When in flow, one is fully engaged, deeply immersed, and completely absorbed in a present activity. The perception of time changes, and it seems as if time loses its grip. Someone in a flow does not get distracted by other stimuli from the environment—the attention is absolute, and the focus is razor-like. Yet a state of flow is also a state of effortlessness. In such a state, one often achieves peak performance. The profound experience of living in a flow improves one’s overall energy, genuine joy, involvement, and satisfaction in life.(3)
The concept of flow is sometimes compared to the skills of the ancient Taoist masters— artists and artisans —whose every act was gracious due to their harmonious alignment with the Tao.
Etymology of the Term “Flow”
The term “flow” was coined in 1975 by the Hungarian psychologist Mihály Csíkszentmihályi. Many artists whom he interviewed were often “getting lost in their work” — unaware of the passage of time, and often forgetting to eat, drink or sleep. They described their state as if being carried along by a water flow.
In a state of flow, the individual is engaged in an activity in which they are either highly skilled or which they find utterly enjoyable. Typical examples of flow states are those experienced by artists, top athletes, chess masters and surgeons. One of the key characteristics of the people who enter a flow state is their involvement in an activity for pleasure as an intrinsic motivator — money and fame are often not part of the equation. In a state of flow, Csíkszentmihályi explains, “you are completely involved in an activity for its own sake (…) Your whole being is involved, and you are using your skills to the utmost.” People in a flow appreciate two aspects of the experience — challenge (measured as a level of difficulty) and risk (which includes elements of novel experience).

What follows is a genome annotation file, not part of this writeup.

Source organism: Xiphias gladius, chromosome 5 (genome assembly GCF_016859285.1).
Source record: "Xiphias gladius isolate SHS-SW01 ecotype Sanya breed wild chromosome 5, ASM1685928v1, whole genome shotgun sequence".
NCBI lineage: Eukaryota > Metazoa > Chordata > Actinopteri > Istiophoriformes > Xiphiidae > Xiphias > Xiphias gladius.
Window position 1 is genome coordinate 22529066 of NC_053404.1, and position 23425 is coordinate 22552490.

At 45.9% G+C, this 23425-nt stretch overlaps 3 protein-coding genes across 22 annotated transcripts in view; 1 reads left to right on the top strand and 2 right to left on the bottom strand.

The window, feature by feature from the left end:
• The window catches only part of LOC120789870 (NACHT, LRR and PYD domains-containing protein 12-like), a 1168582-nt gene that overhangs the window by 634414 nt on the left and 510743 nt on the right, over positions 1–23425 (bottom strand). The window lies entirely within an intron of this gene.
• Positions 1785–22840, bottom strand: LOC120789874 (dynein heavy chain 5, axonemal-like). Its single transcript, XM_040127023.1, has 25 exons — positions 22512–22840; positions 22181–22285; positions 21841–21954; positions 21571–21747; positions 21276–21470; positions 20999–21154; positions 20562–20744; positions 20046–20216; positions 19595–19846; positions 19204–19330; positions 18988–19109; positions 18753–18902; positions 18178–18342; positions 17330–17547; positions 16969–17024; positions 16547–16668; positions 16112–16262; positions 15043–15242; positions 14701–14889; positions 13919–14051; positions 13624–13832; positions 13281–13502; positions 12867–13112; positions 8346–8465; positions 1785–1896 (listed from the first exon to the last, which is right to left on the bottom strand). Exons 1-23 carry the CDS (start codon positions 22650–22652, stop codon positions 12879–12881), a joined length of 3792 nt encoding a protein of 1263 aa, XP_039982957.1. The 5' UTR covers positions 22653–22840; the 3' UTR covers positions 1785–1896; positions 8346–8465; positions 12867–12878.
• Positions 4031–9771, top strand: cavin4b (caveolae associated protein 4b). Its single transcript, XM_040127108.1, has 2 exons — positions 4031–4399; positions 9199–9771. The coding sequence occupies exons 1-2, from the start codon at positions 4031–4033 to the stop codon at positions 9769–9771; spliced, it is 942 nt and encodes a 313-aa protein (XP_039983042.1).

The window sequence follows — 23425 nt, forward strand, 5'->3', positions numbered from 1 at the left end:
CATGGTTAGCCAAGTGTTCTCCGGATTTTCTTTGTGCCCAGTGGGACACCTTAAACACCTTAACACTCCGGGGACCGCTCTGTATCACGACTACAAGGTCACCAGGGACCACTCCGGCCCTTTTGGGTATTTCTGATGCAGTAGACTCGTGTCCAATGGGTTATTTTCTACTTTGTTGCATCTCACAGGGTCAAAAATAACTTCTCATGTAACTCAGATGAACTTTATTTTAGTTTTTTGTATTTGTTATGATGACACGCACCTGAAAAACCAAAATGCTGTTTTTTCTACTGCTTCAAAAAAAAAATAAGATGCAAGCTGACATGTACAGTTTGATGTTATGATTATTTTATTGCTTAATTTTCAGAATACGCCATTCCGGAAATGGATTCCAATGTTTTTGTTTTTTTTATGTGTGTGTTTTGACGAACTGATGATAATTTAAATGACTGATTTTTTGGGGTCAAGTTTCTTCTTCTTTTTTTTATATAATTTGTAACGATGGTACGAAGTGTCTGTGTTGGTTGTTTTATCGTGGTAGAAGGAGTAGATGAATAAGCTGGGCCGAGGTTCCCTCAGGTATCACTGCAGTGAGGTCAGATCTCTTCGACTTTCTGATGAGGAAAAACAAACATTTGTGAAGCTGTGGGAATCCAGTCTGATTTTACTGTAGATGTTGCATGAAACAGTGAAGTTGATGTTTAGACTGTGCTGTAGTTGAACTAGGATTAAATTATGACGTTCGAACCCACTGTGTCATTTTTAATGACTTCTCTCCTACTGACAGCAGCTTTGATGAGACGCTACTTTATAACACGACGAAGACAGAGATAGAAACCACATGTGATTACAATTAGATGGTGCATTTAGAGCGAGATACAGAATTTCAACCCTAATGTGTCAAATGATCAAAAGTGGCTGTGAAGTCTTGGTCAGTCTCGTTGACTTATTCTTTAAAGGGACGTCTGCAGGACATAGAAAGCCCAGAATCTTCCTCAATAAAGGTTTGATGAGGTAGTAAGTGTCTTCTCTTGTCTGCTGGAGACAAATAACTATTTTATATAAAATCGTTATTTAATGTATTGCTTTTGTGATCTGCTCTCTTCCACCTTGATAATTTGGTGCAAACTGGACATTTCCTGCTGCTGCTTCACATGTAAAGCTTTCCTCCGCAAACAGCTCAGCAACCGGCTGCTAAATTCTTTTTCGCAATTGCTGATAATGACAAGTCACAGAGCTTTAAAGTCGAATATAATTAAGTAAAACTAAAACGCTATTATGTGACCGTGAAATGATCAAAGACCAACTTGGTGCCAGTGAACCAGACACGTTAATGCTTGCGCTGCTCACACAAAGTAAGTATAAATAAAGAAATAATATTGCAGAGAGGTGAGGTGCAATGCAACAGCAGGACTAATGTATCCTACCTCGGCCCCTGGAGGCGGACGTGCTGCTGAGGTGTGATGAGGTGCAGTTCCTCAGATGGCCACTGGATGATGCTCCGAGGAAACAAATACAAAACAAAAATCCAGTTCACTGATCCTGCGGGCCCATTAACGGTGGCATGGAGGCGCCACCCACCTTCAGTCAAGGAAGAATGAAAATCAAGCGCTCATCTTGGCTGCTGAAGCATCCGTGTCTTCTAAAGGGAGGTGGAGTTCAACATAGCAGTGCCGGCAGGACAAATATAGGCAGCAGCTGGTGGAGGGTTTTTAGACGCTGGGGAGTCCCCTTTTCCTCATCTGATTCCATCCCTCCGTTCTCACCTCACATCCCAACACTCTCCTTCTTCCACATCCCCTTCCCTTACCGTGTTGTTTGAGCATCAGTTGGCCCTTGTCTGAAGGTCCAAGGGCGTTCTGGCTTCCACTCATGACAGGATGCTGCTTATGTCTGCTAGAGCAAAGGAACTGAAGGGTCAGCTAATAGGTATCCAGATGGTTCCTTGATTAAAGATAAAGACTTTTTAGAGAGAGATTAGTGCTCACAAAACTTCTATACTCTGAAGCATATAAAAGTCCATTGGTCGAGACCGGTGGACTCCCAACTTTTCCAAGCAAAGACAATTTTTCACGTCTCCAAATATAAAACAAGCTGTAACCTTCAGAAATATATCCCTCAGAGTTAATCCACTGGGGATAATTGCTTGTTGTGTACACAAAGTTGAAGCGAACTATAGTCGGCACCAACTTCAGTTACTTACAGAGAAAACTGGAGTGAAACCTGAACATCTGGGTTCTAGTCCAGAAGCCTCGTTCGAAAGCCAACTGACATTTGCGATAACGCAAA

The Science of Flow
When an individual is in flow, the brain activity changes — fMRI and EEG shows that in a state of flow, both theta brainwave and alpha brainwave patterns increase.(4) Both alpha and delta brainwaves are associated with creativity. Furthermore, a flow state triggers the release of dopamine, endorphins, and serotonin (‘the hormones of happiness and satisfaction’ which can lead to euphoria)(5). In a state of flow, the sense of self ‘disappears’ as a result of a temporary deactivation of the prefrontal cortex.(6)
Flow boosts the performance of the individual regardless of their primary field of focus — be it the creative fields, sports, science, education, or any business environment. In a study conducted with more than 5,000 business executives over a decade, McKinsey reports multiple benefits of the flow state — increased IQ (intellectual quotient), EQ (emotional quotient) and MQ (meaning quotient, or a sense of meaning acquired during peak-performance experiences). While in flow, these top business executives were five times more productive than usual.(7)
Flow State Triggers
It is possible to trigger a flow state by using appropriate methods and techniques. Steven Kotler, the Executive Director of the Flow Research Collective, says that flow can be activated through several triggers. These triggers can be psychological (such as clarity of goals, intense focus, the right ratio of challenge vs. skills, and continuous feedback), social (such as shared goals, effective communication, and risk) or environmental (high-stakes, unpredictability, and complexity). Techniques of mindfulness and meditation are also a well-established way of entering and maintaining a state of flow.